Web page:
For their part, the company also declined to comment as to whether Frigo’s activities might have violated securities law.
“Ms. Frigo is not currently, nor was she ever, a Medallion employee. She is no longer associated in any way with the Company. We are not aware of anything she said publicly that was not accurate or otherwise reflected in already publicly available information, and any comments she is alleged to have posted under a pseudonym she would have posted unbeknownst to Medallion,” a company spokesperson wrote in an official statement.
By November, rumors of a Frigo/Stanley scheme spread among certain investors and traders that follow Medallion, the sources noted, adding that as word traveled, Medallion deleted the HuffPo stories from its website.
By November 28, Frigo had made several changes to her LinkedIn profile, removing “Freelance Contributor to the Huffington Post” from her current position, and changing her position at Medallion from “Investor Relations” to “Consultant,” the sources said, noting that two days later the reference to Medallion was removed altogether.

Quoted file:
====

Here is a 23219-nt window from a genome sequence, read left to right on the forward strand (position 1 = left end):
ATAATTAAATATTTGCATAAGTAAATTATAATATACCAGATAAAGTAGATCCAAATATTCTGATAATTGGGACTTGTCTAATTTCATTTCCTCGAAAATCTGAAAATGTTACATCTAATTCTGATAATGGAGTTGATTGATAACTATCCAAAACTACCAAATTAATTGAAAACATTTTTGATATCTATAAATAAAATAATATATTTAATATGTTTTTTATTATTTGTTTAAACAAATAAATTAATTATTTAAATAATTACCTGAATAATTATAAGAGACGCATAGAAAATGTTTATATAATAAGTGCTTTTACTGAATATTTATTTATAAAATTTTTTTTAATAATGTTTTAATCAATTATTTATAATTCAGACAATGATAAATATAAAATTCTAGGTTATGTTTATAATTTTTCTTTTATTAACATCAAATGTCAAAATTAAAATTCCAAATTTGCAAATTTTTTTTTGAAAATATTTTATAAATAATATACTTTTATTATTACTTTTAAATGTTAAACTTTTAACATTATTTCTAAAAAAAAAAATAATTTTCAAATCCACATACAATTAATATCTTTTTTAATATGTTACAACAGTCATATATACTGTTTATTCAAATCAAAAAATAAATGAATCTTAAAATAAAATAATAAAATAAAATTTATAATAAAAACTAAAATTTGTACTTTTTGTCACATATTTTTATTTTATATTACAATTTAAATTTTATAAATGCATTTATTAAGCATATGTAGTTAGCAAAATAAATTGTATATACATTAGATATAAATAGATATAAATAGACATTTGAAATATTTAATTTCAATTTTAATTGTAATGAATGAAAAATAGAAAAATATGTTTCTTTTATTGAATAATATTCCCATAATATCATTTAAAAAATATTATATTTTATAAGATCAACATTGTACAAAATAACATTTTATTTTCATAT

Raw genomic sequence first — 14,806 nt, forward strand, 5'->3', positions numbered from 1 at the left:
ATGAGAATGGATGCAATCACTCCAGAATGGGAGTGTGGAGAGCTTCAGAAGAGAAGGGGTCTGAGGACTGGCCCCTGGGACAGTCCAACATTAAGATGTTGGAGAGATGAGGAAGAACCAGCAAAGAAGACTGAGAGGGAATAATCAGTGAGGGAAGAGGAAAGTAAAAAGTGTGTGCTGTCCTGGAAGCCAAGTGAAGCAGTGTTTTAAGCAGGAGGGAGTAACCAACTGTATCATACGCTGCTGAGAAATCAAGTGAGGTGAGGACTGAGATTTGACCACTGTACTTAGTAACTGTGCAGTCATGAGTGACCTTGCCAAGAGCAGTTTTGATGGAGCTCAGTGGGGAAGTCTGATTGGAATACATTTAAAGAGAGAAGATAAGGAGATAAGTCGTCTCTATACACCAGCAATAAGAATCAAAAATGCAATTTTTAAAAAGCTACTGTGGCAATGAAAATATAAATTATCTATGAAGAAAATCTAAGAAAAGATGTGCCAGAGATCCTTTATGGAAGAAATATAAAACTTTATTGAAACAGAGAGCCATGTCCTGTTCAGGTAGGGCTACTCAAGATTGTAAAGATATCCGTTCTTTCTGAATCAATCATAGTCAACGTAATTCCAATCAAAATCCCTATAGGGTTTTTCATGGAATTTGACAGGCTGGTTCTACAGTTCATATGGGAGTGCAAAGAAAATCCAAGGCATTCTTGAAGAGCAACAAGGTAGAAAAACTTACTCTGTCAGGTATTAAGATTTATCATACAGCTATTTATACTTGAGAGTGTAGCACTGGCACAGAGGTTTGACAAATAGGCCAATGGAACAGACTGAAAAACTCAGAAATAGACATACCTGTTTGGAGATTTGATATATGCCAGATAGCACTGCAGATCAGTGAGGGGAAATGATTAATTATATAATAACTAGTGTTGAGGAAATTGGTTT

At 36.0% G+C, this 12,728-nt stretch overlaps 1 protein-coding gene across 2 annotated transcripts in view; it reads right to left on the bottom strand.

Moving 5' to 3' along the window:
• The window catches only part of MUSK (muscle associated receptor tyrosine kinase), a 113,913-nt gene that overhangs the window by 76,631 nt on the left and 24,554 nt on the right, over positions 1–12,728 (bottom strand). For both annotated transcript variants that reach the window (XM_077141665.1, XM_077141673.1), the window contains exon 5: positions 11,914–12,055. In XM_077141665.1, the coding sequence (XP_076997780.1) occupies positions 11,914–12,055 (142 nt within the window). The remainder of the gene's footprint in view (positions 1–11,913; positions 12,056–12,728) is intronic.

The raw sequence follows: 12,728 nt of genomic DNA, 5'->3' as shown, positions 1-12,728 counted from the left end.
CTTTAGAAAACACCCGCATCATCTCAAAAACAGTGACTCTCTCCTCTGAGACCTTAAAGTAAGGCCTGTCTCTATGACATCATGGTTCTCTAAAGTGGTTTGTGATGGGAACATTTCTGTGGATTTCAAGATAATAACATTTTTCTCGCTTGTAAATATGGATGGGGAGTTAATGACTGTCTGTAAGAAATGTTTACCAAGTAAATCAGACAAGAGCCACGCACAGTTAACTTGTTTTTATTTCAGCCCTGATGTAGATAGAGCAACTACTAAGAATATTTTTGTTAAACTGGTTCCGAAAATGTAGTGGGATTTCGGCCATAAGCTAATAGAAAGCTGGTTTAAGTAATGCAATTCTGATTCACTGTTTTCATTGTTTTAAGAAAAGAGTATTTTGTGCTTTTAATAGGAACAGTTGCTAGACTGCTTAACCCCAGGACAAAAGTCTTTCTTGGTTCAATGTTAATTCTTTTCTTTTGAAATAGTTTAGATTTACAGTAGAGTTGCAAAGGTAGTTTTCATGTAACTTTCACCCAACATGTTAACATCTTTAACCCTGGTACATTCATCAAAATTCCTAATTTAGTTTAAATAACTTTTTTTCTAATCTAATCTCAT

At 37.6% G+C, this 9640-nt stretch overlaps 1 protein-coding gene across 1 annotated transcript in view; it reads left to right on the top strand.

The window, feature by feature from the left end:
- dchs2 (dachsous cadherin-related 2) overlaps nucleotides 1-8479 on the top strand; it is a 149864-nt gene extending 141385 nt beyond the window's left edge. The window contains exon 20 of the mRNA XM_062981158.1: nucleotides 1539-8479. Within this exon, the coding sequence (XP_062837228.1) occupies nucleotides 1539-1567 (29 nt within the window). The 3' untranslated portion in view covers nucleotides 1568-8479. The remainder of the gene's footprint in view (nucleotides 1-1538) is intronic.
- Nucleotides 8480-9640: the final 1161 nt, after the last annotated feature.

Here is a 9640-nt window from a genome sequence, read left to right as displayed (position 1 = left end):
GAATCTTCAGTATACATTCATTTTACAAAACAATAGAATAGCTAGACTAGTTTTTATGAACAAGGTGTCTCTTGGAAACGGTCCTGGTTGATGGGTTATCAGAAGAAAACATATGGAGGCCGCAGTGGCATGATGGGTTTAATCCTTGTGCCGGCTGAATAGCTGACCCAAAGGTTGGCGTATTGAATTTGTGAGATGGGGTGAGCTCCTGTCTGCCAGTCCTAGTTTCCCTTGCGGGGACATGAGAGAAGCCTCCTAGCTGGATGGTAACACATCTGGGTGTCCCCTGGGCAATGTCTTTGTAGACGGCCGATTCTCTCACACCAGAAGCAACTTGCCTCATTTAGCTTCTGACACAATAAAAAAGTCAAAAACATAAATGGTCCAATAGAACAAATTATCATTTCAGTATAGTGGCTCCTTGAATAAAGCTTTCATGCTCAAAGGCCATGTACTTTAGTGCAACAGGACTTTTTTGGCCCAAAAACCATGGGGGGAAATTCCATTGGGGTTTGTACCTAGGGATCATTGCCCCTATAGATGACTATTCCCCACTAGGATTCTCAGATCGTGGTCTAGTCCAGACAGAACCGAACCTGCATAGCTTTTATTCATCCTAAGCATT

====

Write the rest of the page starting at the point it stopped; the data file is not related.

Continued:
Medallion’s financial situation is currently on shaky ground. It is facing a lawsuit from one of its lenders, Metropolitan Bank, for having failed to repay a roughly $10 million loan when it came due last October. An arbitrary ruling against the company could trigger a cross-default amongst other facilities in its $350 million debt stack. Recent reports by the Federal Deposit Insurance Corporation also indicate that the company’s subsidiary Medallion Bank is likely in breach of its minimum leverage ratio requirement.
Alexander Gladstone is a Debtwire reporter covering distressed debt. He can be reached at Alexander.Gladstone@debtwire.com and on Twitter at @gladstonea.